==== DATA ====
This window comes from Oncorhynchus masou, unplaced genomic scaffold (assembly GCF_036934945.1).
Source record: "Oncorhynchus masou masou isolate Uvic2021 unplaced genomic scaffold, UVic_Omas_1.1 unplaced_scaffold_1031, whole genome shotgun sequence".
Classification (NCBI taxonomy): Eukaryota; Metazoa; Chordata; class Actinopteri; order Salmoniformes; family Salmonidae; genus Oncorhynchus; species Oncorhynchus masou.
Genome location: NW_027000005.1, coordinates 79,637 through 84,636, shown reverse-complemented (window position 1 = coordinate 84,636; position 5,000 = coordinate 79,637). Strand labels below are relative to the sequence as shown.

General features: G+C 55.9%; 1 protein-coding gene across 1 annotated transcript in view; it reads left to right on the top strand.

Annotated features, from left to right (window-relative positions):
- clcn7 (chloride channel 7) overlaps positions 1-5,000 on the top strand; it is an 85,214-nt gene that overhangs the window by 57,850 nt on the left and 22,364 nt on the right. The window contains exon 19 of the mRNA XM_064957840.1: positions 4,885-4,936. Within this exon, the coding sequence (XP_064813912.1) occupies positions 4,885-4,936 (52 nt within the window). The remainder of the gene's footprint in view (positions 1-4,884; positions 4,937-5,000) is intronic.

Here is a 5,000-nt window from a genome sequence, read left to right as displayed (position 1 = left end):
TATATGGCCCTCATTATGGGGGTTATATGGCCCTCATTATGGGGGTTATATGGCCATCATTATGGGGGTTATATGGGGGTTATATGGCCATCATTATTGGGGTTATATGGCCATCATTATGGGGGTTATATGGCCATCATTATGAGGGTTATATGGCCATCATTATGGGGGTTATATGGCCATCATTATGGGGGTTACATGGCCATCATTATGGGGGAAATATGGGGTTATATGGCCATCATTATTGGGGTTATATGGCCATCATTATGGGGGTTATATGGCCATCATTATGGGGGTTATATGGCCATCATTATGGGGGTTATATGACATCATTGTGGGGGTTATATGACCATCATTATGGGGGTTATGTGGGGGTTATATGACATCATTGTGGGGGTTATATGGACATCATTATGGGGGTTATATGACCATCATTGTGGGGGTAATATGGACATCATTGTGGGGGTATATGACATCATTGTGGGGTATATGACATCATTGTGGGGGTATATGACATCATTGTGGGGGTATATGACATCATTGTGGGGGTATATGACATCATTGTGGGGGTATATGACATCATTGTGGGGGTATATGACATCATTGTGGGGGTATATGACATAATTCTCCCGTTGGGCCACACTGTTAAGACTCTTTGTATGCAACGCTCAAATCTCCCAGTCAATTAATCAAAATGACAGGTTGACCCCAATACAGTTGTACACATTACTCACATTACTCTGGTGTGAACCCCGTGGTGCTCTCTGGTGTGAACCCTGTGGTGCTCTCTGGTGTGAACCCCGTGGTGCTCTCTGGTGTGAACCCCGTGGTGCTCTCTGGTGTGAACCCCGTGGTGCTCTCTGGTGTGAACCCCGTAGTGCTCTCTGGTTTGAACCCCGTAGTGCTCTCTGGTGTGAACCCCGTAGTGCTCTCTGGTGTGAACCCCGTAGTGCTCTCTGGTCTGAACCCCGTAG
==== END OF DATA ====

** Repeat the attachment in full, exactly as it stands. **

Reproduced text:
This window comes from Oncorhynchus masou, unplaced genomic scaffold (assembly GCF_036934945.1).
Source record: "Oncorhynchus masou masou isolate Uvic2021 unplaced genomic scaffold, UVic_Omas_1.1 unplaced_scaffold_1031, whole genome shotgun sequence".
Classification (NCBI taxonomy): Eukaryota; Metazoa; Chordata; class Actinopteri; order Salmoniformes; family Salmonidae; genus Oncorhynchus; species Oncorhynchus masou.
Genome location: NW_027000005.1, coordinates 79,637 through 84,636, shown reverse-complemented (window position 1 = coordinate 84,636; position 5,000 = coordinate 79,637). Strand labels below are relative to the sequence as shown.

General features: G+C 55.9%; 1 protein-coding gene across 1 annotated transcript in view; it reads left to right on the top strand.

Annotated features, from left to right (window-relative positions):
- clcn7 (chloride channel 7) overlaps positions 1-5,000 on the top strand; it is an 85,214-nt gene that overhangs the window by 57,850 nt on the left and 22,364 nt on the right. The window contains exon 19 of the mRNA XM_064957840.1: positions 4,885-4,936. Within this exon, the coding sequence (XP_064813912.1) occupies positions 4,885-4,936 (52 nt within the window). The remainder of the gene's footprint in view (positions 1-4,884; positions 4,937-5,000) is intronic.

Here is a 5,000-nt window from a genome sequence, read left to right as displayed (position 1 = left end):
TATATGGCCCTCATTATGGGGGTTATATGGCCCTCATTATGGGGGTTATATGGCCATCATTATGGGGGTTATATGGGGGTTATATGGCCATCATTATTGGGGTTATATGGCCATCATTATGGGGGTTATATGGCCATCATTATGAGGGTTATATGGCCATCATTATGGGGGTTATATGGCCATCATTATGGGGGTTACATGGCCATCATTATGGGGGAAATATGGGGTTATATGGCCATCATTATTGGGGTTATATGGCCATCATTATGGGGGTTATATGGCCATCATTATGGGGGTTATATGGCCATCATTATGGGGGTTATATGACATCATTGTGGGGGTTATATGACCATCATTATGGGGGTTATGTGGGGGTTATATGACATCATTGTGGGGGTTATATGGACATCATTATGGGGGTTATATGACCATCATTGTGGGGGTAATATGGACATCATTGTGGGGGTATATGACATCATTGTGGGGTATATGACATCATTGTGGGGGTATATGACATCATTGTGGGGGTATATGACATCATTGTGGGGGTATATGACATCATTGTGGGGGTATATGACATCATTGTGGGGGTATATGACATCATTGTGGGGGTATATGACATAATTCTCCCGTTGGGCCACACTGTTAAGACTCTTTGTATGCAACGCTCAAATCTCCCAGTCAATTAATCAAAATGACAGGTTGACCCCAATACAGTTGTACACATTACTCACATTACTCTGGTGTGAACCCCGTGGTGCTCTCTGGTGTGAACCCTGTGGTGCTCTCTGGTGTGAACCCCGTGGTGCTCTCTGGTGTGAACCCCGTGGTGCTCTCTGGTGTGAACCCCGTGGTGCTCTCTGGTGTGAACCCCGTAGTGCTCTCTGGTTTGAACCCCGTAGTGCTCTCTGGTGTGAACCCCGTAGTGCTCTCTGGTGTGAACCCCGTAGTGCTCTCTGGTCTGAACCCCGTAG